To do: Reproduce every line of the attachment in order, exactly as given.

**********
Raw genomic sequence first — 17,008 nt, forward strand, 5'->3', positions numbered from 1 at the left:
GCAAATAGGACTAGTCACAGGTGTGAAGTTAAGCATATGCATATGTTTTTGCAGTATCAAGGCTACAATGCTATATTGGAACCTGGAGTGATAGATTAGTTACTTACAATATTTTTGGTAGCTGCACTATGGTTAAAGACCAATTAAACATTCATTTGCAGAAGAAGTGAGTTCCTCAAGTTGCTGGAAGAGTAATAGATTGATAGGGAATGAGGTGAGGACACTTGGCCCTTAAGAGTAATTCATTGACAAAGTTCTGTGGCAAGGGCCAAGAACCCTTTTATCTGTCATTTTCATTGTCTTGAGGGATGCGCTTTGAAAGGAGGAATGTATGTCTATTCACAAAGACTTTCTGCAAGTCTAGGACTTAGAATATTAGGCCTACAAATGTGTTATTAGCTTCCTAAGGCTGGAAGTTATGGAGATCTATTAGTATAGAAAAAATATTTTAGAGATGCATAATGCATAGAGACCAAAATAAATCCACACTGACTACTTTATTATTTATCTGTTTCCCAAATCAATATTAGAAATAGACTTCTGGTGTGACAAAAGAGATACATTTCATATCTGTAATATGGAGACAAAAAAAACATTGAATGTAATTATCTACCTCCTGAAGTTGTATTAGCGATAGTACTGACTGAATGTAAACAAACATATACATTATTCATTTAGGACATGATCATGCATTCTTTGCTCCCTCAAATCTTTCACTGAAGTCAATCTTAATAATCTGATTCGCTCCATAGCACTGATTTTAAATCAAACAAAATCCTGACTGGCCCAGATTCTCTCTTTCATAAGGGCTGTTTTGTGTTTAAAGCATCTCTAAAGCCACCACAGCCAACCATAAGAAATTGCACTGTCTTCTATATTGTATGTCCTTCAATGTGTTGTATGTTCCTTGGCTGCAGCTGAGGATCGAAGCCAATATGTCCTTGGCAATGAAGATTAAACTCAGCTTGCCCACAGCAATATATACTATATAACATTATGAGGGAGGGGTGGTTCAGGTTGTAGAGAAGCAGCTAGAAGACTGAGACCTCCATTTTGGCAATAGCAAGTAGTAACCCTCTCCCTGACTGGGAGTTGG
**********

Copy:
Raw genomic sequence first — 17,008 nt, forward strand, 5'->3', positions numbered from 1 at the left:
GCAAATAGGACTAGTCACAGGTGTGAAGTTAAGCATATGCATATGTTTTTGCAGTATCAAGGCTACAATGCTATATTGGAACCTGGAGTGATAGATTAGTTACTTACAATATTTTTGGTAGCTGCACTATGGTTAAAGACCAATTAAACATTCATTTGCAGAAGAAGTGAGTTCCTCAAGTTGCTGGAAGAGTAATAGATTGATAGGGAATGAGGTGAGGACACTTGGCCCTTAAGAGTAATTCATTGACAAAGTTCTGTGGCAAGGGCCAAGAACCCTTTTATCTGTCATTTTCATTGTCTTGAGGGATGCGCTTTGAAAGGAGGAATGTATGTCTATTCACAAAGACTTTCTGCAAGTCTAGGACTTAGAATATTAGGCCTACAAATGTGTTATTAGCTTCCTAAGGCTGGAAGTTATGGAGATCTATTAGTATAGAAAAAATATTTTAGAGATGCATAATGCATAGAGACCAAAATAAATCCACACTGACTACTTTATTATTTATCTGTTTCCCAAATCAATATTAGAAATAGACTTCTGGTGTGACAAAAGAGATACATTTCATATCTGTAATATGGAGACAAAAAAAACATTGAATGTAATTATCTACCTCCTGAAGTTGTATTAGCGATAGTACTGACTGAATGTAAACAAACATATACATTATTCATTTAGGACATGATCATGCATTCTTTGCTCCCTCAAATCTTTCACTGAAGTCAATCTTAATAATCTGATTCGCTCCATAGCACTGATTTTAAATCAAACAAAATCCTGACTGGCCCAGATTCTCTCTTTCATAAGGGCTGTTTTGTGTTTAAAGCATCTCTAAAGCCACCACAGCCAACCATAAGAAATTGCACTGTCTTCTATATTGTATGTCCTTCAATGTGTTGTATGTTCCTTGGCTGCAGCTGAGGATCGAAGCCAATATGTCCTTGGCAATGAAGATTAAACTCAGCTTGCCCACAGCAATATATACTATATAACATTATGAGGGAGGGGTGGTTCAGGTTGTAGAGAAGCAGCTAGAAGACTGAGACCTCCATTTTGGCAATAGCAAGTAGTAACCCTCTCCCTGACTGGGAGTTGG